The LGO found that the faults did cause injustice. Mr C was presented with a cost for care which he had not been forewarned of; he was caused distress by the threat of recovery action including the use of bailiffs. In addition, his representative Mrs B was put to some considerable time and trouble trying to resolve the matter and there were communication failings and a long delay in that process which exacerbated this.
In recognition of the injustice, it was recommended that the Council:
- Waive the cost of care for the six-week period 4 October 2017 to 16 November 2017 (the period from the commencement of care to the date of receipt of notification of the charges) and issue a revised invoice reflecting this;
- Pay Mr C £100 in recognition of the distress caused by the letters issued warning about recovery action; and
- Pay Mrs B £150 for the time and trouble taken in pursuing her complaint.
- Ensure that all relevant staff are reminded of the need to correctly advise new service users about any costs for care they will incur, and properly record what advice has been given in this regard.
Points for the public and for teams attempting to do integrated hospital discharge:
- It is obvious from this report that massive unforeseen aggravation can arise from woolly phrases such as intermediate care and reablement. We have heard of beds, packages of services, time limited or otherwise, you name it, referred to as interim, step down, discharge to assess, intermediate, rehabilitation, reablement, enablement, and even empowerment beds or services! Most nurses have never been to a public law legal framework training session and won’t necessarily understand that loose comments set up expectations on the part of people in hospital, which then return to haunt the council, as in this case.
- The point is, unless you know what these words might mean, you would be wholly in the dark about the implications and people working in institutional settings need to remember that. If one is working in a joint team, with a pooled budget, under Better Care Fund arrangements or a s75 partnership for hospital discharge or one is a patient in an area where those arrangements have been developed, it is critically important to know who is going to be seen as the commissioner of that input.
- If it’s an NHS service, it MUST BE FREE for however long it goes on for, and it can’t just be set to end, without the NHS having a look at you to see how you’ve managed and what you’ve gained from it – you have a status, you’re an NHS patient whilst you’re getting it, and they have a duty of care to you and can’t just STOP…- not without a review process – even if that’s a review service from another different sort of a service – one that will carry on thereafter, on a different footing.
- If it’s described as a joint service, the whole point is that it should be free and that therefore it doesn’t really matter who’s seen as supplying it. Like the joint equipment service for instance. These types of initiatives are for a time limited period, and also need to be reconsidered at the end of any explicitly set period, by health or by social services staff, but they can end sooner, if one has achieved the goal. The underlying trigger for getting that service will be that only certain people qualify for it – one is not assessed for it as such, but there are criteria for being deemed suitable for the service.
- If it’s the council, then it might be as service that is obliged to be for free, as opposed to one that might be charged for – and intermediate and reablement services are specifically mentioned as being in that category. That is, you will get it for free for up to six weeks, but only if it is a prevention service relating to a notion of regaining independence – a gain that you actually have some clinical potential for.
- It is widely agreed in the sector that to make the most of reablement or intermediate care, you’ve got to be someone with sufficient mental capacity to be motivated to really hit it, as it were, proactively, as opposed to someone who has no option but to recuperate slowly from something – that latter sort of a slower service is what is known as a rehabilitation service, and those used to be FREE from the NHS, and for a lot longer than 6 weeks, until one had plateau-ed – so ask about that! Those services tend to be associated with particularly serious incidents such as stroke and catastrophic injuries but there is no reason why they should have to be seen that way – it’s all down to the local CCG.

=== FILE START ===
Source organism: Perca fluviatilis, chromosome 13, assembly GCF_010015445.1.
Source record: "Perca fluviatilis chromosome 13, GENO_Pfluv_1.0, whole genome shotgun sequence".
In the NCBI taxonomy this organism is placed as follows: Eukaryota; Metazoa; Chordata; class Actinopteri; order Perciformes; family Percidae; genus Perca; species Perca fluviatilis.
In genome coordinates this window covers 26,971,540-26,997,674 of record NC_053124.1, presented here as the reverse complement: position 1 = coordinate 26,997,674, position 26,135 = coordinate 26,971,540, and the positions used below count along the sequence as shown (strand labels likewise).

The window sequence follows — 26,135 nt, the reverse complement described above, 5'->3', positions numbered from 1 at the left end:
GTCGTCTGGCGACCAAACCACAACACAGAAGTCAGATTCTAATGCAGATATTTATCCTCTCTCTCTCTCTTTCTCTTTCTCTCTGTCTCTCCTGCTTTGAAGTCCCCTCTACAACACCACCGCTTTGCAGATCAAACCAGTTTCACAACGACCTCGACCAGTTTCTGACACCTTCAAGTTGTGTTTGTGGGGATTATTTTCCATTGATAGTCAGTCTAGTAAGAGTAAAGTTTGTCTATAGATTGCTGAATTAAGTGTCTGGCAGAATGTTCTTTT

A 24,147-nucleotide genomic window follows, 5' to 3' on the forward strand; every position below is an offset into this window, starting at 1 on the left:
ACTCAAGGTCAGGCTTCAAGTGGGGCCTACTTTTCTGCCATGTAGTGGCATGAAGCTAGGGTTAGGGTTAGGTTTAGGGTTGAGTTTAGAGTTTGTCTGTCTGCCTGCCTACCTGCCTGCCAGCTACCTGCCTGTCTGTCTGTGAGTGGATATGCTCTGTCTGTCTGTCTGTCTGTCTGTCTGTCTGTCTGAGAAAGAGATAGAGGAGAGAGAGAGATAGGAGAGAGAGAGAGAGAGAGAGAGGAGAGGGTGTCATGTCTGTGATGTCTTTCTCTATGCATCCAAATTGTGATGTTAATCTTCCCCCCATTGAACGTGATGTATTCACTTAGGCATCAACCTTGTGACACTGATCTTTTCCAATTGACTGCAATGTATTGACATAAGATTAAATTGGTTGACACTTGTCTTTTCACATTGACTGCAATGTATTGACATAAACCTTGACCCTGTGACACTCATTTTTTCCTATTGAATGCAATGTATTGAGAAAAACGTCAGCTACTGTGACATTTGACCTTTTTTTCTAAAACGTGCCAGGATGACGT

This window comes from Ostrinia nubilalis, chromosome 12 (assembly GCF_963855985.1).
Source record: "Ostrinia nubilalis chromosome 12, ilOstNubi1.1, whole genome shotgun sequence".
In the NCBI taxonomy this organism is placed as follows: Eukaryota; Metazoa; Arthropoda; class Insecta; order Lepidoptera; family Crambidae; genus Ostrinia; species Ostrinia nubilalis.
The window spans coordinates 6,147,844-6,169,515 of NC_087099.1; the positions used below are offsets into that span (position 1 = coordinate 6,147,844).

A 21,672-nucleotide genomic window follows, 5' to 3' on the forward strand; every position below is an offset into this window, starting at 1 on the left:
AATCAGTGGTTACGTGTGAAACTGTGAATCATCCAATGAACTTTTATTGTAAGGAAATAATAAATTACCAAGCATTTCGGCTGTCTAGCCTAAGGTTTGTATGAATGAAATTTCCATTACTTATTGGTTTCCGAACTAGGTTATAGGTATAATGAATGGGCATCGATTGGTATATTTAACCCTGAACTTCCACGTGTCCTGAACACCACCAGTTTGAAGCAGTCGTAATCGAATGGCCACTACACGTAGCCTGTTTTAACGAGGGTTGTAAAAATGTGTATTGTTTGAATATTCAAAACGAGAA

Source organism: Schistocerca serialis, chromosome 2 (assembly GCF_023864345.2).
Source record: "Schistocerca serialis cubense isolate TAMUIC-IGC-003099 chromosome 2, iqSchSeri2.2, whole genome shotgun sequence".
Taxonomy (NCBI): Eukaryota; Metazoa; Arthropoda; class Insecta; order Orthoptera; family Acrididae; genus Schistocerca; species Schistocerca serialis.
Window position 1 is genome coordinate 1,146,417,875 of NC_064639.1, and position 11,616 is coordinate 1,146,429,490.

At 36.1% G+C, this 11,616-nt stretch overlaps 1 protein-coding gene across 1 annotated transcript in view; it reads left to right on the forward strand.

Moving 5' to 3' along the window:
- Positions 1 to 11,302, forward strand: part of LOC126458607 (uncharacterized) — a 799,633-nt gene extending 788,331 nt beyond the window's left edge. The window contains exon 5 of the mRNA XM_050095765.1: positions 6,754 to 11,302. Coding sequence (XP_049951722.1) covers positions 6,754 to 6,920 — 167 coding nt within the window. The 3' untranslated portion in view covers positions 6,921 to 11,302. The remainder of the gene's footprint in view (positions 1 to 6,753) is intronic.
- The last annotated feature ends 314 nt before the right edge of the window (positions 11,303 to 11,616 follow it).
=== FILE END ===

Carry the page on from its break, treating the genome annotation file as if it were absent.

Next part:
- If the NHS has no service capacity to provide something that is advertised, ie by way of a Rapid Response service, to get people home, or the local council has literally run out of reablement services capacity, they should buy more in, because of the overall purpose of their planned vision – but more often you will find that you get ordinary home care commencing even if you would have had the potential for reablement. In that case, one should consider refusing to pay for it, we think, until clarification has been provided.
- Yes, the home care will not actually DO for you what the reablement would have done, and in some ways it may do MORE for you than you need. You may have mixed feelings about paying from the very outset if it’s not what was actually needed. But it’s better than staying in hospital, for most, given what can happen there, through nobody’s actionable fault.
- And YES, prevention services such as reablement and equipment provided in advance of a community care Care Act assessment, are not an individually enforceable entitlement, so they don’t have to deliver what was advertised as being the local vision.
- But we are very sure indeed that no council should automatically charge under s14 for ordinary home care, for something that was supposed to be available, and which one’s been denied just because there’s been a rush on, or because the joint fund that’s paying for all of that sort of help in the interests of smoother NHS hospital discharge and less blocked beds, has just run dry, whilst nobody from the NHS and council’s joint board will authorise any further spend! It’s a political issue, more than a legal one. The council has a discretion NOT to charge, and that kind of situation described above, is a very good reason for not charging, we think, if one wants happy customers.
If you want help, please consider seeking advice from CASCAIDr via our referral form on the top bar menu of the site.
The full Local Government Ombudsman report of Stoke-on-Trent City Council’s actions can be found here